Samsung is foiled by screen protectors, users are spoofed by a clever two-factor authentication con, Firefox offers social tracking protection, and a stalker found his idol by analyzing reflections in her eyes in photos. And Google announces a quantum computing breakthrough that may mean that we need to use reeeeeeaaaaaallllllyyyyy long passwords in the future. Show Notes: Apple Sending User Data to Chinese Company for Fraudulent Website Warnings in SafariAttacker Used Eye Reflections in Pop...


Developing a Security Mindset

After a couple of news items, about Apple sending browsing data to Tencent in China, and a Google exec warning people to be wary of its smart home devices, we discuss Josh's talk at the MacTech conference about developing a security mindset. Show Notes: Apple Sending User Data to Chinese Company for Fraudulent Website Warnings in SafariApple Clarifies Tencent's Role in Fraudulent Website Warnings, Says No URL Data is Shared and Checks are Limited to Mainland ChinaHash (Wikipedia)Google exec...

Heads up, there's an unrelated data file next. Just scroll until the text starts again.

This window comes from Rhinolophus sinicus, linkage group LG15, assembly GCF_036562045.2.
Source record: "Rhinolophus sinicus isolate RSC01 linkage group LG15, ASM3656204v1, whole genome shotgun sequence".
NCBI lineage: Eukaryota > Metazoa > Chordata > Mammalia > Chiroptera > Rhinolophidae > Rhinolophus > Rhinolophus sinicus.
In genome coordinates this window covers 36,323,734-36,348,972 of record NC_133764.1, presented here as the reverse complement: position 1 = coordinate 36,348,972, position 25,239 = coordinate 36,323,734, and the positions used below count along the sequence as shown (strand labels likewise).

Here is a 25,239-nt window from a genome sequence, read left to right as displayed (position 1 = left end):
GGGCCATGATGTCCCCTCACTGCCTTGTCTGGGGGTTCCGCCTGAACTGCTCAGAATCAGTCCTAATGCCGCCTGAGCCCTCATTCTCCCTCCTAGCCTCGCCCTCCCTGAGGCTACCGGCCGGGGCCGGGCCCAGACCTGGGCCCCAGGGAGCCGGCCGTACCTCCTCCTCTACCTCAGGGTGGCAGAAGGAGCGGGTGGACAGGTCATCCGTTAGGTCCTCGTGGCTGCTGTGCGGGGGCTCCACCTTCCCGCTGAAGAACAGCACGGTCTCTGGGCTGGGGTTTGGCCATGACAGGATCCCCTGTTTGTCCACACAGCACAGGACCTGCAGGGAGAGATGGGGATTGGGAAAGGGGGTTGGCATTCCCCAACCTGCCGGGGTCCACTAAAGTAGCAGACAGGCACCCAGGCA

Getting Ready for Catalina

Josh and Kirk celebrate the two-year anniversary of the podcast, and discuss getting ready to upgrade to Catalina, with tips on how to ensure that your upgrade will be smooth, and the most efficient way to upgrade your Mac. Show Notes: How to Prepare Your Mac to Upgrade to macOS CatalinaWhat Are 32-Bit and 64-Bit Apps, and Why Do They Matter?Setting Up a New Mac: Should You Migrate or Do a Clean Installation?After iTunes: macOS Catalina and the New Media AppsHow to Manage Media Files with...